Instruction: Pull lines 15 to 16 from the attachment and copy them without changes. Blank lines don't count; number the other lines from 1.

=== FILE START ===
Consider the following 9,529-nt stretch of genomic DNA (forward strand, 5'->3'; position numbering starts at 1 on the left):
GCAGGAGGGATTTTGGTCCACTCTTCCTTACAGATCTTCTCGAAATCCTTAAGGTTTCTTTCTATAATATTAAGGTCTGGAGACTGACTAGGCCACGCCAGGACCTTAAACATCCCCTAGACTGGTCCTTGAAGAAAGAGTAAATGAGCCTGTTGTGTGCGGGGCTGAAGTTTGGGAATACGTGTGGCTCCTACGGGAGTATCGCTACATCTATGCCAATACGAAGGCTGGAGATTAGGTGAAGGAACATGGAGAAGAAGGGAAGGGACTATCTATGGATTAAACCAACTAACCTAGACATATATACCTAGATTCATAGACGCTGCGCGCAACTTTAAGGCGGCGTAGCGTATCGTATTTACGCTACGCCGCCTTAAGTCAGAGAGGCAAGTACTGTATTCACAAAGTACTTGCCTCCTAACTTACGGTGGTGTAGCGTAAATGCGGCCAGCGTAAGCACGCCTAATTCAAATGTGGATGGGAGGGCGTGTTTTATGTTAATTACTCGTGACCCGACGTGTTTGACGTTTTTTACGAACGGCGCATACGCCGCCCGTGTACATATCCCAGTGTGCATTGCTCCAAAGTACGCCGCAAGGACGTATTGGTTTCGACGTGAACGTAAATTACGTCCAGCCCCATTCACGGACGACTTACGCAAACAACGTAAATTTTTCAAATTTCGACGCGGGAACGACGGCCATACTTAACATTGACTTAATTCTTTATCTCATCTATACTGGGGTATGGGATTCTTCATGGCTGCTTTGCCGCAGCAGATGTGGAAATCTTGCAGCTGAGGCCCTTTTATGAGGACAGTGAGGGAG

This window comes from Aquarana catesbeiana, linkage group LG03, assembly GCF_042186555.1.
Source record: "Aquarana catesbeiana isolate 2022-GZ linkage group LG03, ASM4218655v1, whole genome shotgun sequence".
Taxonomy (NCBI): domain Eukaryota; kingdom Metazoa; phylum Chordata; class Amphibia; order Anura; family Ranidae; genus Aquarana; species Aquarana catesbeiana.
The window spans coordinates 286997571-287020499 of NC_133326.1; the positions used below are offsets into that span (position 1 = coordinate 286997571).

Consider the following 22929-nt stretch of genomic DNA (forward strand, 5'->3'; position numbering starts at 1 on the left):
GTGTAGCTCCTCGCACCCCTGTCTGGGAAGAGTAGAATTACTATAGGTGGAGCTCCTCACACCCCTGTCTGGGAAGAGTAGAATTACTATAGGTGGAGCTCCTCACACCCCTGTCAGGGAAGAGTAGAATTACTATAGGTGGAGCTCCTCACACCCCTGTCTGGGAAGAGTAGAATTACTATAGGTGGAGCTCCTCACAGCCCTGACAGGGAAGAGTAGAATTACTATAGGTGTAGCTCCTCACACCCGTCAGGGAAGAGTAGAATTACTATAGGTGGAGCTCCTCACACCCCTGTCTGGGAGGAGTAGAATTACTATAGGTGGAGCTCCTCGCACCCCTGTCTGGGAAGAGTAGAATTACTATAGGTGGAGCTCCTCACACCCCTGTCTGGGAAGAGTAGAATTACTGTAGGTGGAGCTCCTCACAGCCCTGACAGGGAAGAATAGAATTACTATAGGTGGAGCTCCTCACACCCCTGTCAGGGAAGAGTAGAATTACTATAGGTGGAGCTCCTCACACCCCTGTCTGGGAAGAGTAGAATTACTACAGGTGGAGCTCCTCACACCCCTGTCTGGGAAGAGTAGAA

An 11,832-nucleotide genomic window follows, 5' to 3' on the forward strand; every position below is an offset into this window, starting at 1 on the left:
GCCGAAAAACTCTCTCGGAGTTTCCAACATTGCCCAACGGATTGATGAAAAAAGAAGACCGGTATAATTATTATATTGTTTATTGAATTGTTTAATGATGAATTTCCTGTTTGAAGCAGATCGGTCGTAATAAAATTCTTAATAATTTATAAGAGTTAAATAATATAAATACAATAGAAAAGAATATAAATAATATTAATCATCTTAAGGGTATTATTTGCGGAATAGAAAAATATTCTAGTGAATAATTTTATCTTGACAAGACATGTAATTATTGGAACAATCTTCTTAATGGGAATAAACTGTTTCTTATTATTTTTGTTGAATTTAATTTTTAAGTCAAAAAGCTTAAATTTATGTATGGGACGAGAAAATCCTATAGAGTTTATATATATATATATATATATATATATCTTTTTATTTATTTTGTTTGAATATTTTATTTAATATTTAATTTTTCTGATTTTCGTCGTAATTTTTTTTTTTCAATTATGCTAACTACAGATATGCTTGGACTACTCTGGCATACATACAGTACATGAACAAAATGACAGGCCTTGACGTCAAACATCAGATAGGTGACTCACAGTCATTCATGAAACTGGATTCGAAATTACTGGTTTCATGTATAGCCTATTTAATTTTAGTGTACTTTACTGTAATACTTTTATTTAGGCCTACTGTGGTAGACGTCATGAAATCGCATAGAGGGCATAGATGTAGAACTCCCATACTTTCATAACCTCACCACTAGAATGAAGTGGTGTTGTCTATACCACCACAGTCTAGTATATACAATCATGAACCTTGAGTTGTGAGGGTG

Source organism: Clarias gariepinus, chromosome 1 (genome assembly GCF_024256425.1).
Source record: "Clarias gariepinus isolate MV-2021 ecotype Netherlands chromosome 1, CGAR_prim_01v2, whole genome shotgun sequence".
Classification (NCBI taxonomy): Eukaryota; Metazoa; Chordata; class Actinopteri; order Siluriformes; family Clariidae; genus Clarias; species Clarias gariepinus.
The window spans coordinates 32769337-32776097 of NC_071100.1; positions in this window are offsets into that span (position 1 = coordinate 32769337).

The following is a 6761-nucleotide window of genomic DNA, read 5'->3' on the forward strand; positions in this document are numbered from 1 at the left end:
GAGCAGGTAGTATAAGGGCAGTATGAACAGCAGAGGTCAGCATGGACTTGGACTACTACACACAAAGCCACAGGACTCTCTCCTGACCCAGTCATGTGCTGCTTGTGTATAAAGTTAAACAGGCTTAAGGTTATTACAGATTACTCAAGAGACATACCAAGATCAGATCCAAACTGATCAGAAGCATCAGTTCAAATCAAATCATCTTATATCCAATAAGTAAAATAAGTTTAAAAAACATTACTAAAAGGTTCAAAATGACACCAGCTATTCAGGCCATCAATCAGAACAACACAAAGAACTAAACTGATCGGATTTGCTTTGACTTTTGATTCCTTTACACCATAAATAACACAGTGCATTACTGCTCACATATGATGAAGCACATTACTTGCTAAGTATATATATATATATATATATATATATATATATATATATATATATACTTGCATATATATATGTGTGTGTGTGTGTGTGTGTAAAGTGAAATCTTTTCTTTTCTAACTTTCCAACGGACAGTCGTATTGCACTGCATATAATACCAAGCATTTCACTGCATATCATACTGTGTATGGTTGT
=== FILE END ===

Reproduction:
The following is a 6761-nucleotide window of genomic DNA, read 5'->3' on the forward strand; positions in this document are numbered from 1 at the left end:
GAGCAGGTAGTATAAGGGCAGTATGAACAGCAGAGGTCAGCATGGACTTGGACTACTACACACAAAGCCACAGGACTCTCTCCTGACCCAGTCATGTGCTGCTTGTGTATAAAGTTAAACAGGCTTAAGGTTATTACAGATTACTCAAGAGACATACCAAGATCAGATCCAAACTGATCAGAAGCATCAGTTCAAATCAAATCATCTTATATCCAATAAGTAAAATAAGTTTAAAAAACATTACTAAAAGGTTCAAAATGACACCAGCTATTCAGGCCATCAATCAGAACAACACAAAGAACTAAACTGATCGGATTTGCTTTGACTTTTGATTCCTTTACACCATAAATAACACAGTGCATTACTGCTCACATATGATGAAGCACATTACTTGCTAAGTATATATATATATATATATATATATATATATATATATATATATATACTTGCATATATATATGTGTGTGTGTGTGTGTGTGTAAAGTGAAATCTTTTCTTTTCTAACTTTCCAACGGACAGTCGTATTGCACTGCATATAATACCAAGCATTTCACTGCATATCATACTGTGTATGGTTGT